Parents pay a high price for the privilege of owning their children

Yes, parents own their children. Anyone who says differently does not understand anything at all. “He who pays the piper calls the tune”—and children are purchased at the cost of the parents’ living standards. They are like buying an expensive painting to be looked after and cared-for for generations. The idea that women’s labor pains can be disregarded as worthless contributions to the state is ridiculous. That the purchase of a home and an apparently infinite number of toys and games is not considered an investment is outlandish. Who pays these parents to carry these creatures around on their backs? Who compensates them for rising in the middle of the night to comfort the hungry criers?

Listen to the complainers who support abortion, and you will learn the truth. Children are a burden, gladly suffered by some and hated by others. The lost education, the lost liberty, the lost vacations, the lost second home, the lost uninterrupted evenings with Netflix are all the prices parents pay. There are those of us who gladly suffer the conflicts we have with our spouses over raising children as we look for the best paths for them in life. We suffer the lost yacht or rowboat to send our offspring to the best colleges or summer camps or buy them a new shirt.

We note, as well, that in these post-modern times, marriages are more likely to fail in the face of a child’s death due to sickness or accident. This observation clarifies their importance as the glue between people who spent their time, energy, and money to raise them, but whose efforts failed due only to bad luck. The loss is intolerable, the suffering for nothing, the expenses down the drain. Even unsuccessful children, who don’t live up to parental expectations, are better than death since hope is still available—perhaps in the form of grandchildren.

Image from freepik.

Any play by the government for rights in the nation’s children can only be successful if the government pays for all these real and intangible expenses. In theory, parents who live comfortably only because welfare payments for their children provide an income will be more compliant. In fact, though, those parents who do receive welfare payments will still be unhappy with government overreach.

The state is and always has been a poor substitute for the mother or father who is asleep in the next room. Officialdom will never be there to comfort the crying child. Let us not take an efficient system of raising physically and mentally healthy children and sour the milk that feeds them by adding politics to their diet.

There is one more crucial aspect to be understood about parent-child relations. These relations are delicately balanced and can be spun out of control by people who are intrinsically stupid. This stupidity is part of our existential dilemma and is present in all our activities because no one can foresee the future!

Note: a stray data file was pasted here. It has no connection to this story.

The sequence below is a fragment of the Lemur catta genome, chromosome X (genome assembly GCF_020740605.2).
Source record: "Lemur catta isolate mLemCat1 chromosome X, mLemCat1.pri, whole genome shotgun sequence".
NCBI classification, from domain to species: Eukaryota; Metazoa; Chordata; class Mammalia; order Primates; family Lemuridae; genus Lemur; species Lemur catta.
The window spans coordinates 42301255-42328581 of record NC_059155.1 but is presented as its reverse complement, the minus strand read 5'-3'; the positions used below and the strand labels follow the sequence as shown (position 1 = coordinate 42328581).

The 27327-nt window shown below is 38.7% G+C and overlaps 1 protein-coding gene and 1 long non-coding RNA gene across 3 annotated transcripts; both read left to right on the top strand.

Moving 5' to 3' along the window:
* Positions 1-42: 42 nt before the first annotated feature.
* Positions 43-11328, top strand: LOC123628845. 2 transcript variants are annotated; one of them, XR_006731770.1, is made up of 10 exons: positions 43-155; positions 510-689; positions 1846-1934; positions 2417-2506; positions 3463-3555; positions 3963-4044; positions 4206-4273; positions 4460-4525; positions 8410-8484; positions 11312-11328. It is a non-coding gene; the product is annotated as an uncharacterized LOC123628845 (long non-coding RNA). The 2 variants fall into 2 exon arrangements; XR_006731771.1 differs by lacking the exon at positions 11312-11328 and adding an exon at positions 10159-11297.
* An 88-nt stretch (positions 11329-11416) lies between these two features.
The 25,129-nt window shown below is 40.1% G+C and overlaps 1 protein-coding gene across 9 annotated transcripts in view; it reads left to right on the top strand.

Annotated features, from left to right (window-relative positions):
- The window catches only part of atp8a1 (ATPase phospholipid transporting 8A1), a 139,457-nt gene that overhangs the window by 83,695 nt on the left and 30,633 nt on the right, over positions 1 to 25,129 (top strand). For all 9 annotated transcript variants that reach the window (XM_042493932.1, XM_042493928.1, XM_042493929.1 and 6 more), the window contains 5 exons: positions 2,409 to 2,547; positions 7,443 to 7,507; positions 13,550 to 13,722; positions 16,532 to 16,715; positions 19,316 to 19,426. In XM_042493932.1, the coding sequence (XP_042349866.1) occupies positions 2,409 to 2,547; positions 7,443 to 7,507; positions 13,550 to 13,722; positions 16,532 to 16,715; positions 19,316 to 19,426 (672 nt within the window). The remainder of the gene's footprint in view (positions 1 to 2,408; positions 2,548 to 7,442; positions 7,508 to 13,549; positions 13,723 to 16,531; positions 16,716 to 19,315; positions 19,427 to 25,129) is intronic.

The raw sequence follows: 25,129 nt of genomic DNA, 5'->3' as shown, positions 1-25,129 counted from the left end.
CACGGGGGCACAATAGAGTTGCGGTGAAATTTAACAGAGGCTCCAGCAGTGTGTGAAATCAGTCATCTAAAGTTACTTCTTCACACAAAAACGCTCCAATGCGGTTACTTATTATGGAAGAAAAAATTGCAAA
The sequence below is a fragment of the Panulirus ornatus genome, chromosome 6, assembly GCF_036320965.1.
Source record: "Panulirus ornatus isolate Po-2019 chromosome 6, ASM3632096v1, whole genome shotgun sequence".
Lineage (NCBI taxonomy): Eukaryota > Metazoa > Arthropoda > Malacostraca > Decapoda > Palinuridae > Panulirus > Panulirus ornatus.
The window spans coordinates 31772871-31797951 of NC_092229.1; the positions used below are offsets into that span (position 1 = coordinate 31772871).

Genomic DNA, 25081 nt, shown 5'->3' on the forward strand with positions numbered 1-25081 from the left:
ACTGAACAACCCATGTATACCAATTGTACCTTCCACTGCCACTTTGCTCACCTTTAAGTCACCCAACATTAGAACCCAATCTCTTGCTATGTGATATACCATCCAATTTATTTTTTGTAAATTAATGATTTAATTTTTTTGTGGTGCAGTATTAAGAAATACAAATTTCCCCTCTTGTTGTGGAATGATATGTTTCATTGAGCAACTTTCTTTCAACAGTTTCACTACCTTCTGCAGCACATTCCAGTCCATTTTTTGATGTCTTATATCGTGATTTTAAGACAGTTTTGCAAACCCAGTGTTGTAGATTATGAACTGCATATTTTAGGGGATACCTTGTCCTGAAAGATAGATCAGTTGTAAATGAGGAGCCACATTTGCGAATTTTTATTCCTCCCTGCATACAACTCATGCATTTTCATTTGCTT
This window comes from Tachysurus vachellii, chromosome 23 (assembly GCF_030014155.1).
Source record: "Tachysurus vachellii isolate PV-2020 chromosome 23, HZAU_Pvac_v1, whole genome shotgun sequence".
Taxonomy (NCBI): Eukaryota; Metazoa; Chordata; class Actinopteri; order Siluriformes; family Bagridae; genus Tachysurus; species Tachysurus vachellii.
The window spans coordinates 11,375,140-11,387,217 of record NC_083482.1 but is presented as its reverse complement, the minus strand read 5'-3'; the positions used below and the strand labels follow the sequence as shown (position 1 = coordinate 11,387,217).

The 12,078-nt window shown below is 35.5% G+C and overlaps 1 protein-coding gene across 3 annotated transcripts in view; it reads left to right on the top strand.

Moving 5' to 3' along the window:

However, one thing we know with certainty is that reducing affectional bonding between people—a leftist revolutionary goal—is naïve. The Russian Revolution and its goal of eliminating the family produced consequences among the Russian people from which they continue to suffer to this very day.

Stalin was able to continue ruining families based on Lenin’s principles of state supremacy. Both men understood that, if the internal mechanisms of caring for a child are reduced or eliminated, anyone can come along and remove children from families if the price is high enough; that is, either enough money to compensate the parents or enough parental suffering to prevent their saving their children from the clutches of the state.

Once that happens— if affection is disdained and crushed— we no longer go to the wall for our children. That betrays the ideal of trust between parents and children. Trust as a concept held between people has been one of the miracles of civilization. As with most mammals, we have readily given our own lives to save our children. We have run back into burning houses to retrieve them or jumped into rivers to keep them from drowning. Do we wish these feelings to disappear from the world so the government can have better control of us?

So yes, parents do own their children. That’s because the most important understanding of the family is that it creates the future. That is the point of having children—to create the future. How much better to have this vision of the future take place in families that are truly invested in children and the future those children will have, rather than at the government level, which is invested only in itself.

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